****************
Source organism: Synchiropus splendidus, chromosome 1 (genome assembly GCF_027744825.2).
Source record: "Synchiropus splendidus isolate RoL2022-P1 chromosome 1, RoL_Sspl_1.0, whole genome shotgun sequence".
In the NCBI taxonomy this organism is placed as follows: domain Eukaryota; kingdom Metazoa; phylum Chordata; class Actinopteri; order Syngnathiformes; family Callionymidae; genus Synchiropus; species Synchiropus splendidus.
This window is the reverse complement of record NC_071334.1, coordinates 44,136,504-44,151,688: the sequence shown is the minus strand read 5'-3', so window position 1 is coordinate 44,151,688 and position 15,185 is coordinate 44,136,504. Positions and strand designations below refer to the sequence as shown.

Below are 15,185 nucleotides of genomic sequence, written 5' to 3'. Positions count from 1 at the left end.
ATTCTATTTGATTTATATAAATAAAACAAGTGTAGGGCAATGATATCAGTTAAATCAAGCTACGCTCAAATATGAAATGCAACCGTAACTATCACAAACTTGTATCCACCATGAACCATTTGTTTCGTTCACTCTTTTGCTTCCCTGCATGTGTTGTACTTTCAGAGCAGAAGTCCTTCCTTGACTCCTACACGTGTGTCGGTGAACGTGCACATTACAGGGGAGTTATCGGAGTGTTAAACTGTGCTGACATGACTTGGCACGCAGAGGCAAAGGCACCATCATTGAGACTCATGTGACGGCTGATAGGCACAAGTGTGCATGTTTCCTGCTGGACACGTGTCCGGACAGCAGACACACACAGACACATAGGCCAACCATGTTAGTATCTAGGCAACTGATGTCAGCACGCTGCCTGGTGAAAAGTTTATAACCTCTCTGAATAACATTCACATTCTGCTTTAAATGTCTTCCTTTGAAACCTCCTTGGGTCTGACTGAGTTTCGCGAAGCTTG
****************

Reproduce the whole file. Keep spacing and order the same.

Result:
Source organism: Synchiropus splendidus, chromosome 1 (genome assembly GCF_027744825.2).
Source record: "Synchiropus splendidus isolate RoL2022-P1 chromosome 1, RoL_Sspl_1.0, whole genome shotgun sequence".
In the NCBI taxonomy this organism is placed as follows: domain Eukaryota; kingdom Metazoa; phylum Chordata; class Actinopteri; order Syngnathiformes; family Callionymidae; genus Synchiropus; species Synchiropus splendidus.
This window is the reverse complement of record NC_071334.1, coordinates 44,136,504-44,151,688: the sequence shown is the minus strand read 5'-3', so window position 1 is coordinate 44,151,688 and position 15,185 is coordinate 44,136,504. Positions and strand designations below refer to the sequence as shown.

Below are 15,185 nucleotides of genomic sequence, written 5' to 3'. Positions count from 1 at the left end.
ATTCTATTTGATTTATATAAATAAAACAAGTGTAGGGCAATGATATCAGTTAAATCAAGCTACGCTCAAATATGAAATGCAACCGTAACTATCACAAACTTGTATCCACCATGAACCATTTGTTTCGTTCACTCTTTTGCTTCCCTGCATGTGTTGTACTTTCAGAGCAGAAGTCCTTCCTTGACTCCTACACGTGTGTCGGTGAACGTGCACATTACAGGGGAGTTATCGGAGTGTTAAACTGTGCTGACATGACTTGGCACGCAGAGGCAAAGGCACCATCATTGAGACTCATGTGACGGCTGATAGGCACAAGTGTGCATGTTTCCTGCTGGACACGTGTCCGGACAGCAGACACACACAGACACATAGGCCAACCATGTTAGTATCTAGGCAACTGATGTCAGCACGCTGCCTGGTGAAAAGTTTATAACCTCTCTGAATAACATTCACATTCTGCTTTAAATGTCTTCCTTTGAAACCTCCTTGGGTCTGACTGAGTTTCGCGAAGCTTG